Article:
Monday, July 11, 2005

Reason #4: Not Understanding That This Is About Your People

This whole topic requires more than one post, the idea that Lean and the Toyota Production System should be about your people. There are many ways to define this idea of "about your people."

In the book, Rubrich highlights first that "equipment alone" won't make any company "World Class." Implementing lean successfully requires the input of your employees. Rubrich says that "80%" of lean is accomplished through people and "20%" is accompished through "techniques, equipment, and automation." He continues to describe cultural characteristics of a lean company and how training is the core of your lean investments.

So what are other ways in which we can define "about your people?"

Just one of them is the idea that lean efforts and methods should be making things EASIER for your employees. How many lean implementations focus on the manager's notion of waste? What if that notion of waste is "my people are standing around too much?" Lean, for that manager, might mean "my people need to work harder." That's not right. That' s not lean. The lean mindset assumes that people want to work -- this requires an environment of trust and other good management characteristics. Assuming that people want to work, lean should look for waste -- things that get in the way of people doing their jobs. Rather than focusing on the "Waste of Waiting" (people standing around), lean needs to focus on other types of waste -- defective parts, unreliable machines, lack of training, etc. I bet your employees are mad that you buy defective parts from a supplier because it was "cheaper." No wonder they get frustrated and "don't want to work." Fix problems and allow people to take pride in their work and their company. That will motivate people to contribute more, for themselves and for the company (the employees need to share in company success).

When a lean implementation has gone well, your employees should say "my day has far fewer frustrations, we're not fighting the same fires every day, I'm proud to work here." If people view lean as just an additional burden on them (e.g, they still have all the same waste as before, but management makes them put tape around everything), that's not a good lean implementation.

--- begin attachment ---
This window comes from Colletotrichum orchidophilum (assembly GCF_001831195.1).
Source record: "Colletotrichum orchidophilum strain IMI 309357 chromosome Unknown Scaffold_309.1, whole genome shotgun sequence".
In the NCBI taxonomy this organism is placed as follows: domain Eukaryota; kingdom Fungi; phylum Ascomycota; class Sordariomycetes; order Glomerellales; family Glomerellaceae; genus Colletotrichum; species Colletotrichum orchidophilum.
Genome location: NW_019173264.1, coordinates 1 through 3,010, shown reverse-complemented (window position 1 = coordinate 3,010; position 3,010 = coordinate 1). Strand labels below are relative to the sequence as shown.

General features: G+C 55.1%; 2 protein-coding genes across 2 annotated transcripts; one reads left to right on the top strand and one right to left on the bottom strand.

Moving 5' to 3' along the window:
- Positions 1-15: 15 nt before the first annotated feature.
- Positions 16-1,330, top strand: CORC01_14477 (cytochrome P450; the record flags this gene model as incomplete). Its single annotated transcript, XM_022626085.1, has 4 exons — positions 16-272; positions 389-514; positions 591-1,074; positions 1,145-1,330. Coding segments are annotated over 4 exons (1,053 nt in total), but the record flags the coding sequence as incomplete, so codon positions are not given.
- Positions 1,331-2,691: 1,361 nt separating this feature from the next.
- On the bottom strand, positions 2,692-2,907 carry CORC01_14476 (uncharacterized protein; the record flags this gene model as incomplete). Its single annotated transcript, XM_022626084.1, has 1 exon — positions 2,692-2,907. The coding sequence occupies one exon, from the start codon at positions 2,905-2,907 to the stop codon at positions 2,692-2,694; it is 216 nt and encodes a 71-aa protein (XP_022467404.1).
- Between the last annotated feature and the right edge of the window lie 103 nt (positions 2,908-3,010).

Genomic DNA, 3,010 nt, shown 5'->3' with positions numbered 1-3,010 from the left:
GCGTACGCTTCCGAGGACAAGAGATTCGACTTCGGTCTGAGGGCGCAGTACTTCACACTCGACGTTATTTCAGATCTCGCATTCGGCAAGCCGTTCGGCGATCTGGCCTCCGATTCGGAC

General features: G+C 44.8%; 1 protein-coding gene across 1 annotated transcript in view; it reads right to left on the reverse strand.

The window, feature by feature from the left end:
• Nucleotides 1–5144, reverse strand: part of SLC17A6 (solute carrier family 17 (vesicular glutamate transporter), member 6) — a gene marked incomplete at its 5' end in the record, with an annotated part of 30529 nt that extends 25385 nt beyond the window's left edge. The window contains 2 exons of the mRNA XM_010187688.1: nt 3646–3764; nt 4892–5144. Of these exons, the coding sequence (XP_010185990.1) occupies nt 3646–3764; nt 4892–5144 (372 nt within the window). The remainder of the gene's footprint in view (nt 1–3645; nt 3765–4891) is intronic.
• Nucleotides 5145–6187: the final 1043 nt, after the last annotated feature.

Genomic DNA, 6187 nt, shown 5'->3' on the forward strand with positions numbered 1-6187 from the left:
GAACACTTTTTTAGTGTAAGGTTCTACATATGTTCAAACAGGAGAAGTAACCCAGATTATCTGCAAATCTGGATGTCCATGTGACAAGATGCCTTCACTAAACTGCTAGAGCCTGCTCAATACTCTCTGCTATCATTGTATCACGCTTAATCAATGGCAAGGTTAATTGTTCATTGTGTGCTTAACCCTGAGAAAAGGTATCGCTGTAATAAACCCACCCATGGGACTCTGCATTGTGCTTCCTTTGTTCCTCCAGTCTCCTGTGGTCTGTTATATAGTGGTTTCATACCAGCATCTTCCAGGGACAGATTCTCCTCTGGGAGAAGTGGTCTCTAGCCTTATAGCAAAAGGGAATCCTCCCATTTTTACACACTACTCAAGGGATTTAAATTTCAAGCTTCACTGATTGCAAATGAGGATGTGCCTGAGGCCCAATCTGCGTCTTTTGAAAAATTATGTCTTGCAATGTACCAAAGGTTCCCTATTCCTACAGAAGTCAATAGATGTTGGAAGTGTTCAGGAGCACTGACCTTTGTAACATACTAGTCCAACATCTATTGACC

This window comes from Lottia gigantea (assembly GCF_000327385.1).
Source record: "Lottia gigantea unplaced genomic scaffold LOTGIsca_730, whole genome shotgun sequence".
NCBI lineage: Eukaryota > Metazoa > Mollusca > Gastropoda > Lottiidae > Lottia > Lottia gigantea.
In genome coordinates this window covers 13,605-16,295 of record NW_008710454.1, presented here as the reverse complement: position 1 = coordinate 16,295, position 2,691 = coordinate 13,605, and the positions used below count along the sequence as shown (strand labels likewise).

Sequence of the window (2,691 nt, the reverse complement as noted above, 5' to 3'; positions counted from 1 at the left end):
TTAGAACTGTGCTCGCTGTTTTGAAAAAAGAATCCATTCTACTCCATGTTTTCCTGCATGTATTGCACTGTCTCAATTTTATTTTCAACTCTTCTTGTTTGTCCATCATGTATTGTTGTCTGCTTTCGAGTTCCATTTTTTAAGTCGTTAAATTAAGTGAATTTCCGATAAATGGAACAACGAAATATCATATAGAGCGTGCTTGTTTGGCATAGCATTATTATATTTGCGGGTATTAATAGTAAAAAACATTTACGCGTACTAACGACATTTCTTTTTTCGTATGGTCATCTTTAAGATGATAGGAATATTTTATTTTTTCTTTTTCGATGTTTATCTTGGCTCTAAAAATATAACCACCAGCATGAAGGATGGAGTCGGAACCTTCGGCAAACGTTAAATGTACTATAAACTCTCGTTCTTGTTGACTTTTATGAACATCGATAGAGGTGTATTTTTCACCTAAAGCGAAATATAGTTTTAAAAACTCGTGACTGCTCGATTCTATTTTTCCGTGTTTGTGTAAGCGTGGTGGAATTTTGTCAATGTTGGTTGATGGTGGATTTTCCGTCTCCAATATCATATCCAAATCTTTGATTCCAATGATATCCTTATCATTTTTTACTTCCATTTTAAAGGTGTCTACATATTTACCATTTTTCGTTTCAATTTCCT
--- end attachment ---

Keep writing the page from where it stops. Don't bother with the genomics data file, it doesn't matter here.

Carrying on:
Other ways that lean should be about your people:
  • Making sure that lean is about developing people and their skills. This is something that Toyota excels at and makes a huge priority for the company. Toyota doesn't just build cars, they build people, they like to say. That's a very powerful message.
  • Lean should lead to new management and leadership styles -- less directive and less dictatorial, more coaching and more supportive. Lean leadership is demanding at the same time -- it's about having "respect for people" in the way you treat employees and in the way you manage them.
What are other ways that lean needs to be about people? Have you been in a lean implementation where management failed to realize it was "about their people?" What happened? Click on "Comments" to share your experiences and advice.

1 comment:

SysteMental Advisor said...

I could not agree more. I hope you write an article for publication detailing your thoughts.
You can make more progress, faster, by selecting initial Lean projects to improve points in the operation where frustration is high. Parterning with the people in those areas to improve their worklife using lean concepts will act as a catalyst for the Lean effort.
Nothing will remove the cynicism or turn the tide of resistance faster than demonstrating that Lean is about eliminating the "things that get in the way of people doing their jobs".